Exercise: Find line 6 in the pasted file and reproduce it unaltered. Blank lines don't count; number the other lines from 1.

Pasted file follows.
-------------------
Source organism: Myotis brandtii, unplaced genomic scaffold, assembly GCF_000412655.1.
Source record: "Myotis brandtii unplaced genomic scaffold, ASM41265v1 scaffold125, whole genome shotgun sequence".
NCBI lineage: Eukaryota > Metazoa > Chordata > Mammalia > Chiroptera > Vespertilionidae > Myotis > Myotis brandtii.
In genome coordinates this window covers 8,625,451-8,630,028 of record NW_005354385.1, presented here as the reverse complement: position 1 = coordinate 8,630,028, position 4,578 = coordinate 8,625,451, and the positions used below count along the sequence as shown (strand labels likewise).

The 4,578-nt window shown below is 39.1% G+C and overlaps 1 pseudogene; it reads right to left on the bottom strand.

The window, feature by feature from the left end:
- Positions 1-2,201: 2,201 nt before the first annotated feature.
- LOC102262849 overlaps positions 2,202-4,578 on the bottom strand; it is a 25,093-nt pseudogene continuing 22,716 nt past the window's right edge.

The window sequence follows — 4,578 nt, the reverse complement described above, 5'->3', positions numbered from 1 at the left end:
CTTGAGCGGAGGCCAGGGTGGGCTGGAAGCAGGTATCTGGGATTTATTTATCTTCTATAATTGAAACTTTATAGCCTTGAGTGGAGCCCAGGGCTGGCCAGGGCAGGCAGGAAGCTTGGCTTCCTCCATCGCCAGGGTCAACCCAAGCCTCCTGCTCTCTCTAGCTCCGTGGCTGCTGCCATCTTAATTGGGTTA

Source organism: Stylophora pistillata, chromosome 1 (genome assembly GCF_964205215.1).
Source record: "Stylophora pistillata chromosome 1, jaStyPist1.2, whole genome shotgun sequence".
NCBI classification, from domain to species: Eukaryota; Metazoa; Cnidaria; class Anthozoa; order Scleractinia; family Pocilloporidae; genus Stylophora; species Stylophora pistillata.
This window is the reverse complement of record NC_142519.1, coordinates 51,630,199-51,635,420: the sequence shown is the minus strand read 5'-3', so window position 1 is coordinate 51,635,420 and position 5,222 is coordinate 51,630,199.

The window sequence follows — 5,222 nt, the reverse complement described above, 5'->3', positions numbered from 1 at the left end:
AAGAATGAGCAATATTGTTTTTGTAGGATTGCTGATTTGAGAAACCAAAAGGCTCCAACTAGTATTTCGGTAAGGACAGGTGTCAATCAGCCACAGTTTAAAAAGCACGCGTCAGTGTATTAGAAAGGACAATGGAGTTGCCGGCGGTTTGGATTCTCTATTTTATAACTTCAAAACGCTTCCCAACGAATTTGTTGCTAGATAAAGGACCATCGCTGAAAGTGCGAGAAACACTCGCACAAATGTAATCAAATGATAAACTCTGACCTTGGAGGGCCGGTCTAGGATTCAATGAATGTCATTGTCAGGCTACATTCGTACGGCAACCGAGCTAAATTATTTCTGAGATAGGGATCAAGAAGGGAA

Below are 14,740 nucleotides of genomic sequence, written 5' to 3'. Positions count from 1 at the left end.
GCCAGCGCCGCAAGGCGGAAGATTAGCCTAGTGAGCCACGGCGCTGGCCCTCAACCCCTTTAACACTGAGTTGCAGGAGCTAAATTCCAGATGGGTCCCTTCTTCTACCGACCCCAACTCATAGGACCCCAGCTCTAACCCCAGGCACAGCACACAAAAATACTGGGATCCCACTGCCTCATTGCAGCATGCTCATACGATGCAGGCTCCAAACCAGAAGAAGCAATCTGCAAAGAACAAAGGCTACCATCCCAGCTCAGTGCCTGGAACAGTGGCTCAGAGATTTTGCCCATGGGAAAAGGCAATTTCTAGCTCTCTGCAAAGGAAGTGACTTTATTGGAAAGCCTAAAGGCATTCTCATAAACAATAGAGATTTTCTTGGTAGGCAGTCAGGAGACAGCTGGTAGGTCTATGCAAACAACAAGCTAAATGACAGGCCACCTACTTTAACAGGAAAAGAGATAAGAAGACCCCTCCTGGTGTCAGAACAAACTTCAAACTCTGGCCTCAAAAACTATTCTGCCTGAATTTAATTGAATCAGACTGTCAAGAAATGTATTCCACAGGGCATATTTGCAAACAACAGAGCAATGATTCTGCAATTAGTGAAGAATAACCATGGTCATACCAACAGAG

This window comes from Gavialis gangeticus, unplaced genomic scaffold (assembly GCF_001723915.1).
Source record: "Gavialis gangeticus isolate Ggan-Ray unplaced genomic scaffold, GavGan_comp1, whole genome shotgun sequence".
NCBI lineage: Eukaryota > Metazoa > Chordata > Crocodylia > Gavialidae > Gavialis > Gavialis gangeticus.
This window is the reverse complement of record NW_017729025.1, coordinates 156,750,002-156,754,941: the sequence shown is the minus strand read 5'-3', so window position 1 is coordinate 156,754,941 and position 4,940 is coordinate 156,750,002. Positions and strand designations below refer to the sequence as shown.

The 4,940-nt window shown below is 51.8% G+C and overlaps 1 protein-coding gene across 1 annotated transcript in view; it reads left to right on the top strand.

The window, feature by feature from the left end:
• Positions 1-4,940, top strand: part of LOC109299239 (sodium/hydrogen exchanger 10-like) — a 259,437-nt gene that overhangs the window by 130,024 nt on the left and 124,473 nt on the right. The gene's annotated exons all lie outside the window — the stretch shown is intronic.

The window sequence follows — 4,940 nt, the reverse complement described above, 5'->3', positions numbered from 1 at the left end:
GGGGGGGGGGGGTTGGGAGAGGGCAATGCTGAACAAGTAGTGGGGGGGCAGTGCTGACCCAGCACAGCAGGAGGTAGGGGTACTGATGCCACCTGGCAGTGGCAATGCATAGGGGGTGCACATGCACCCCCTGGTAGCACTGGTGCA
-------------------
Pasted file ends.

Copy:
The window, feature by feature from the left end: